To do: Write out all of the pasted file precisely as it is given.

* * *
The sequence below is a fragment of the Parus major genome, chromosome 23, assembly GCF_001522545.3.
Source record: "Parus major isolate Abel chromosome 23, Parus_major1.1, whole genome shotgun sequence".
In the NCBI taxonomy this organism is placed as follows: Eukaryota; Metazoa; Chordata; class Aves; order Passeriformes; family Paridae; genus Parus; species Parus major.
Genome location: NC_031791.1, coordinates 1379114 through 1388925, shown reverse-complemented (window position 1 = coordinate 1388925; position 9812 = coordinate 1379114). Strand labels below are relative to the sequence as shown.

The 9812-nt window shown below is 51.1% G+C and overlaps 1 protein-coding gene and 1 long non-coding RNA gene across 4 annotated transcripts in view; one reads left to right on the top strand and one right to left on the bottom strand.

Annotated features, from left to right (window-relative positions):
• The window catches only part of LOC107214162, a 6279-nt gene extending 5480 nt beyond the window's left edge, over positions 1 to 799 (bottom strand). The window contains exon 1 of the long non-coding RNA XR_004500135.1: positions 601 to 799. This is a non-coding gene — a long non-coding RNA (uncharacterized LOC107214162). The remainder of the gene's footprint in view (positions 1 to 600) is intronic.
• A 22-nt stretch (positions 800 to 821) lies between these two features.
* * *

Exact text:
The sequence below is a fragment of the Parus major genome, chromosome 23, assembly GCF_001522545.3.
Source record: "Parus major isolate Abel chromosome 23, Parus_major1.1, whole genome shotgun sequence".
In the NCBI taxonomy this organism is placed as follows: Eukaryota; Metazoa; Chordata; class Aves; order Passeriformes; family Paridae; genus Parus; species Parus major.
Genome location: NC_031791.1, coordinates 1379114 through 1388925, shown reverse-complemented (window position 1 = coordinate 1388925; position 9812 = coordinate 1379114). Strand labels below are relative to the sequence as shown.

The 9812-nt window shown below is 51.1% G+C and overlaps 1 protein-coding gene and 1 long non-coding RNA gene across 4 annotated transcripts in view; one reads left to right on the top strand and one right to left on the bottom strand.

Annotated features, from left to right (window-relative positions):
• The window catches only part of LOC107214162, a 6279-nt gene extending 5480 nt beyond the window's left edge, over positions 1 to 799 (bottom strand). The window contains exon 1 of the long non-coding RNA XR_004500135.1: positions 601 to 799. This is a non-coding gene — a long non-coding RNA (uncharacterized LOC107214162). The remainder of the gene's footprint in view (positions 1 to 600) is intronic.
• A 22-nt stretch (positions 800 to 821) lies between these two features.